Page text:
The COVID-19 pandemic has been one of the most politically and culturally divisive events in American history. Which seems odd. Usually, a universal external threat unites societies and rallies populations to focus on the common foe. Instead, American society fractured into different tribes, which often coincided with our preexisting political factionalism.
Adding to our woes, the proper approach to scientific inquiry and policy makers’ relationship with the expert class became badly skewed. Once an orthodoxy was declared by the World Health Organization or the Center for Disease Control, government leaders, the mainstream media, and Big Tech circled the wagons to prevent dissenting views from being aired—and even seeking to punish those with differing opinions.
And we now know that action was taken to suppress heterodox voices. Wesley’s guest is one of those caught in this cultural oppression. Dr. Jayanta Bhattacharya, making his second Humanize appearance, is a Professor of Health Policy at Stanford University and a research associate at the National Bureau of Economics Research. He directs Stanford’s Center for Demography and Economics of Health and Aging.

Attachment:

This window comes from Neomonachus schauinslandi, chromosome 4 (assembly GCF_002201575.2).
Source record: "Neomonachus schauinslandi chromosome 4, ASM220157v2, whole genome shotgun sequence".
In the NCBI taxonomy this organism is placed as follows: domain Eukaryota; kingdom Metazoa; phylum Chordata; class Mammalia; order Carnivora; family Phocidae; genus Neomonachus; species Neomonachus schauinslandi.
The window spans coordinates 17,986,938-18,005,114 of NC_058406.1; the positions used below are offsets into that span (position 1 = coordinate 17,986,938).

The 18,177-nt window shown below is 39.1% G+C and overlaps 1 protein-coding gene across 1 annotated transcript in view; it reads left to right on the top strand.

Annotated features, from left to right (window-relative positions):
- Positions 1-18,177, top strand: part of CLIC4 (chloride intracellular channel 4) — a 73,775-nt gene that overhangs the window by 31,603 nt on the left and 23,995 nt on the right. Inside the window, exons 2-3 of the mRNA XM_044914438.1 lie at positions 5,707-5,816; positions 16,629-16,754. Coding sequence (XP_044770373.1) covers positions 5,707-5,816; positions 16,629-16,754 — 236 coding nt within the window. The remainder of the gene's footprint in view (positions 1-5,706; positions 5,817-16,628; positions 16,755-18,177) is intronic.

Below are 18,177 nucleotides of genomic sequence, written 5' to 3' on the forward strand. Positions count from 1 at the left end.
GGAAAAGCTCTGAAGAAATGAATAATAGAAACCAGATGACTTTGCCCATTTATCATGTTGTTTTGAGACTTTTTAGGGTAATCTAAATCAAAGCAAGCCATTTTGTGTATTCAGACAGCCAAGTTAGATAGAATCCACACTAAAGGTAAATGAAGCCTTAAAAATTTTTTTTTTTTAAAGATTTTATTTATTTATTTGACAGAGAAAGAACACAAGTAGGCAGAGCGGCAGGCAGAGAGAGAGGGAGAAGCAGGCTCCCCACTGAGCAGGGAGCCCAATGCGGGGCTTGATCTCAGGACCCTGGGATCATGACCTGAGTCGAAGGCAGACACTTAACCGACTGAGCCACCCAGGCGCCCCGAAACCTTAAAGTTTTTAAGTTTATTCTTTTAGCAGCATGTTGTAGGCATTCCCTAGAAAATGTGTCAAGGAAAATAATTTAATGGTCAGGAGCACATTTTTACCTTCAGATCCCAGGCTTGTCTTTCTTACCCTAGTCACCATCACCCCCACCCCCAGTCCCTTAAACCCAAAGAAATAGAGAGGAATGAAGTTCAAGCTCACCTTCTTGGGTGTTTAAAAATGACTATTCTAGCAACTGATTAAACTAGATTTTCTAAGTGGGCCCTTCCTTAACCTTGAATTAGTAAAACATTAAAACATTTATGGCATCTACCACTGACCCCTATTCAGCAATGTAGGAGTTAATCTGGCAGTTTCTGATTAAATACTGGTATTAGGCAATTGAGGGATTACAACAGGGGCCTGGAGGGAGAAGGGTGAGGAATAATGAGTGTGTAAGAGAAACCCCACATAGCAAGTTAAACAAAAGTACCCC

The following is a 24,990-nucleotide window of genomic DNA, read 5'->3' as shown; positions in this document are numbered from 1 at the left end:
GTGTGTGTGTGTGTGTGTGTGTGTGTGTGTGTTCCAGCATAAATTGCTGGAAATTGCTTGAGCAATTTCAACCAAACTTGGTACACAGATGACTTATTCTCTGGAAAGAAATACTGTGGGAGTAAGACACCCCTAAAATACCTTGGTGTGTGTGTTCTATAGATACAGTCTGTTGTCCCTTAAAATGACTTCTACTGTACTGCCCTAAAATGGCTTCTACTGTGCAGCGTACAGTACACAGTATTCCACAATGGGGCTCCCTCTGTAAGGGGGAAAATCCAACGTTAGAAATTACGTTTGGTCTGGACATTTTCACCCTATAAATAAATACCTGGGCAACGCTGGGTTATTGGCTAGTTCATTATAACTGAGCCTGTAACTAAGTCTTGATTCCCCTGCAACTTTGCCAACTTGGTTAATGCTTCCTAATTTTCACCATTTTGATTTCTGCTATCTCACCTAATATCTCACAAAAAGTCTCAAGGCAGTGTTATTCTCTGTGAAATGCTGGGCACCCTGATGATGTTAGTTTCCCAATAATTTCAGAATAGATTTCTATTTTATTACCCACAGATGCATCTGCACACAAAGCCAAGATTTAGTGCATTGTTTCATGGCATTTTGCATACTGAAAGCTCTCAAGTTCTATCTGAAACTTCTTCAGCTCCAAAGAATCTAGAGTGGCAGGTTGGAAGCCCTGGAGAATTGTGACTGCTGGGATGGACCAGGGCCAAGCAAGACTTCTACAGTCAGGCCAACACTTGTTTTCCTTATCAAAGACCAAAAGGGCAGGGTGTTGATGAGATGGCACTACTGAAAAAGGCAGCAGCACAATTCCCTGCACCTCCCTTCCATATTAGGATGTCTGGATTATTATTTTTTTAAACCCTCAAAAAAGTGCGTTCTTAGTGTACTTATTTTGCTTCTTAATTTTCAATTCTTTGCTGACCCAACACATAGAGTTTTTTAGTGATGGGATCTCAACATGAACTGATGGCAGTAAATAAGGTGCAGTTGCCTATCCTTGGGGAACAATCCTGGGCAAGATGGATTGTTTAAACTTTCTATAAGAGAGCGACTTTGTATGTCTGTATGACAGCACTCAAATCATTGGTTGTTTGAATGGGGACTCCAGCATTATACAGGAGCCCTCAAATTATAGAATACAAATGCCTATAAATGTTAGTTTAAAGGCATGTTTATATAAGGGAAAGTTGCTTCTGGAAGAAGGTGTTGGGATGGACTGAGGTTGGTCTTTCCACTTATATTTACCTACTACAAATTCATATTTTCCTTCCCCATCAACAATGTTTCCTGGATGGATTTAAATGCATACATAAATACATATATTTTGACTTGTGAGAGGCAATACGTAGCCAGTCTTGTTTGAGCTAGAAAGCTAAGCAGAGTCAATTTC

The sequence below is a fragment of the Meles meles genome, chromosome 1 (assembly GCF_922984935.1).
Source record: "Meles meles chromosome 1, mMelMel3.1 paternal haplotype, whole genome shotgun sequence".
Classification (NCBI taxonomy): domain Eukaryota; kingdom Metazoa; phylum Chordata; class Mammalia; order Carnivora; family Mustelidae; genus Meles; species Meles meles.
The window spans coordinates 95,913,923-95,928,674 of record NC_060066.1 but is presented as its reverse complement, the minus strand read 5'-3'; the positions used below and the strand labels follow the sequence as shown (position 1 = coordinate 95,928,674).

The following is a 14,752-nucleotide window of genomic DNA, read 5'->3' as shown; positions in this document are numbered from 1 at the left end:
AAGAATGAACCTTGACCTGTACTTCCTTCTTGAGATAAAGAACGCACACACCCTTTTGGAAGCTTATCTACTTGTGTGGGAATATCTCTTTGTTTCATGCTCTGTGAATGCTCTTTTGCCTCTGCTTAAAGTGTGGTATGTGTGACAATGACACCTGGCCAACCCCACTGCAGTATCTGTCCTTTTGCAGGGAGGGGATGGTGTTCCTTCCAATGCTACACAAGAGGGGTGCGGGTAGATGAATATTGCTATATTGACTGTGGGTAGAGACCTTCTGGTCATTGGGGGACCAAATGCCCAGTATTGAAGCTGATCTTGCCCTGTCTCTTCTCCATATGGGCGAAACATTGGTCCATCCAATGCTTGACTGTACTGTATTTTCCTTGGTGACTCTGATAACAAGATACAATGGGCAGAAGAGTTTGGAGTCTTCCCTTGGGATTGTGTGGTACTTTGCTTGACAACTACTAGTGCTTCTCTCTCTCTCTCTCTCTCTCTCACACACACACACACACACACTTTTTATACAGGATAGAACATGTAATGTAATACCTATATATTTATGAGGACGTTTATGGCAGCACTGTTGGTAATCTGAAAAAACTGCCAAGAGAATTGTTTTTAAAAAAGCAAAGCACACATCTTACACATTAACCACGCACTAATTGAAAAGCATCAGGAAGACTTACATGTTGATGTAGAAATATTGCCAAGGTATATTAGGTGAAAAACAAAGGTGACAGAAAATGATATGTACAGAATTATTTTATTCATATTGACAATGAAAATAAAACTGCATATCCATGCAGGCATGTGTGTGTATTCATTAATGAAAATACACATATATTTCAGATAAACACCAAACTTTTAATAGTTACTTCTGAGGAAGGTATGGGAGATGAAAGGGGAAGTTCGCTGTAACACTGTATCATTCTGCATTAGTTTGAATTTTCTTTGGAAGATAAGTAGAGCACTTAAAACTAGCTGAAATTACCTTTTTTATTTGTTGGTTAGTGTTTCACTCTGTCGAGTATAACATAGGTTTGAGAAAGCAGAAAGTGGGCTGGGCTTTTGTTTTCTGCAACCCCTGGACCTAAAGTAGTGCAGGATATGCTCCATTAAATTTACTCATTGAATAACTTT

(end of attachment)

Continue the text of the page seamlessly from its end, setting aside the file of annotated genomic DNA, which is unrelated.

Dr. Bhattacharya’s research focuses on the health and well-being of vulnerable populations, with a particular emphasis on the role of government programs, biomedical innovation, and economics. Dr. Bhattacharya’s recent research focuses on the epidemiology of COVID-19 as well as an evaluation of policy responses to the epidemic.
He has published more than 100 articles in top peer-reviewed scientific journals in medicine, economics, health policy, epidemiology, statistics, law, and public health among other fields. He holds an MD and PhD in economics, both earned at Stanford University.
Bhattacharya is also a co-author The Great Barrington Declaration, published in the fall of 2020 to great controversy, which dissented against the reigning public health “lock down” policies being brought to bear against the virus, and offered a different approach that would reopen society as we continued to protect our most vulnerable members from illness. As a consequence of his heterodox advocacy, Bhattacharya was censored on social media and suffered professional ostracism at Stanford University.